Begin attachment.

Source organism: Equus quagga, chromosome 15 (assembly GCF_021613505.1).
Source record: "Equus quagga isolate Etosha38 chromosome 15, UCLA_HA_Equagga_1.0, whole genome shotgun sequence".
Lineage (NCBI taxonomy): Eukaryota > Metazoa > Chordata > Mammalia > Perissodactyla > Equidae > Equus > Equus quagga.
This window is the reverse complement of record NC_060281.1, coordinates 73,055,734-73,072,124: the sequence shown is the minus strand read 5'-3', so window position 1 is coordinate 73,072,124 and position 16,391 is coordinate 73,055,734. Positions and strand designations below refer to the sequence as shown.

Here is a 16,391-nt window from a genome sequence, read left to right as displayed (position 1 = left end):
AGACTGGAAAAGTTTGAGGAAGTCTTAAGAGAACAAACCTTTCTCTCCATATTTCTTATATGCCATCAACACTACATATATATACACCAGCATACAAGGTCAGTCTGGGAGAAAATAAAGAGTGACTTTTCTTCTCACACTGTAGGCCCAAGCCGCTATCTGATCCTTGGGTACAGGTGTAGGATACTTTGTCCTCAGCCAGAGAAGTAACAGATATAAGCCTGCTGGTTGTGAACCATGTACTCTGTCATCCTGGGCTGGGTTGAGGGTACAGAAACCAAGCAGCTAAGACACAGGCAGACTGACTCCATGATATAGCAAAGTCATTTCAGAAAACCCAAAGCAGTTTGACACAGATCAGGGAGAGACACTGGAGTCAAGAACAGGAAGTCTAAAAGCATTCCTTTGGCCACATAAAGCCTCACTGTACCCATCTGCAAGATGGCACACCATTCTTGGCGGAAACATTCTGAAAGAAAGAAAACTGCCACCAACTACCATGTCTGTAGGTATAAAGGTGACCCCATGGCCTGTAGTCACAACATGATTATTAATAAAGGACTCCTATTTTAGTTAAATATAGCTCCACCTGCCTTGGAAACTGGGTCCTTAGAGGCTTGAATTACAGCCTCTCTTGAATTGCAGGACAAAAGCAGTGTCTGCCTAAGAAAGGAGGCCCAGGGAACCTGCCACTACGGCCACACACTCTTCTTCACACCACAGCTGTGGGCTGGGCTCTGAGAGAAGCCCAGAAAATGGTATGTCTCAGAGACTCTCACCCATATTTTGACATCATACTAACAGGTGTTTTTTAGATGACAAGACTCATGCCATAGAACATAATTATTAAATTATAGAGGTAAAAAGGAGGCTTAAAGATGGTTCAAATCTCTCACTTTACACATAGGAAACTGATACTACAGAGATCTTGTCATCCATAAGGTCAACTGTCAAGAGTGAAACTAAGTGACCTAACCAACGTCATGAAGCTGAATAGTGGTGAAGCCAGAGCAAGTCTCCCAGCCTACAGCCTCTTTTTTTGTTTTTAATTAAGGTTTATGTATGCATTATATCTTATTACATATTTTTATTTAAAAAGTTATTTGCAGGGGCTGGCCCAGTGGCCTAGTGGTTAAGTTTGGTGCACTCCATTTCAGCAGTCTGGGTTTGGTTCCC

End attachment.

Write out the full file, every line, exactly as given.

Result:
Source organism: Equus quagga, chromosome 15 (assembly GCF_021613505.1).
Source record: "Equus quagga isolate Etosha38 chromosome 15, UCLA_HA_Equagga_1.0, whole genome shotgun sequence".
Lineage (NCBI taxonomy): Eukaryota > Metazoa > Chordata > Mammalia > Perissodactyla > Equidae > Equus > Equus quagga.
This window is the reverse complement of record NC_060281.1, coordinates 73,055,734-73,072,124: the sequence shown is the minus strand read 5'-3', so window position 1 is coordinate 73,072,124 and position 16,391 is coordinate 73,055,734. Positions and strand designations below refer to the sequence as shown.

Here is a 16,391-nt window from a genome sequence, read left to right as displayed (position 1 = left end):
AGACTGGAAAAGTTTGAGGAAGTCTTAAGAGAACAAACCTTTCTCTCCATATTTCTTATATGCCATCAACACTACATATATATACACCAGCATACAAGGTCAGTCTGGGAGAAAATAAAGAGTGACTTTTCTTCTCACACTGTAGGCCCAAGCCGCTATCTGATCCTTGGGTACAGGTGTAGGATACTTTGTCCTCAGCCAGAGAAGTAACAGATATAAGCCTGCTGGTTGTGAACCATGTACTCTGTCATCCTGGGCTGGGTTGAGGGTACAGAAACCAAGCAGCTAAGACACAGGCAGACTGACTCCATGATATAGCAAAGTCATTTCAGAAAACCCAAAGCAGTTTGACACAGATCAGGGAGAGACACTGGAGTCAAGAACAGGAAGTCTAAAAGCATTCCTTTGGCCACATAAAGCCTCACTGTACCCATCTGCAAGATGGCACACCATTCTTGGCGGAAACATTCTGAAAGAAAGAAAACTGCCACCAACTACCATGTCTGTAGGTATAAAGGTGACCCCATGGCCTGTAGTCACAACATGATTATTAATAAAGGACTCCTATTTTAGTTAAATATAGCTCCACCTGCCTTGGAAACTGGGTCCTTAGAGGCTTGAATTACAGCCTCTCTTGAATTGCAGGACAAAAGCAGTGTCTGCCTAAGAAAGGAGGCCCAGGGAACCTGCCACTACGGCCACACACTCTTCTTCACACCACAGCTGTGGGCTGGGCTCTGAGAGAAGCCCAGAAAATGGTATGTCTCAGAGACTCTCACCCATATTTTGACATCATACTAACAGGTGTTTTTTAGATGACAAGACTCATGCCATAGAACATAATTATTAAATTATAGAGGTAAAAAGGAGGCTTAAAGATGGTTCAAATCTCTCACTTTACACATAGGAAACTGATACTACAGAGATCTTGTCATCCATAAGGTCAACTGTCAAGAGTGAAACTAAGTGACCTAACCAACGTCATGAAGCTGAATAGTGGTGAAGCCAGAGCAAGTCTCCCAGCCTACAGCCTCTTTTTTTGTTTTTAATTAAGGTTTATGTATGCATTATATCTTATTACATATTTTTATTTAAAAAGTTATTTGCAGGGGCTGGCCCAGTGGCCTAGTGGTTAAGTTTGGTGCACTCCATTTCAGCAGTCTGGGTTTGGTTCCC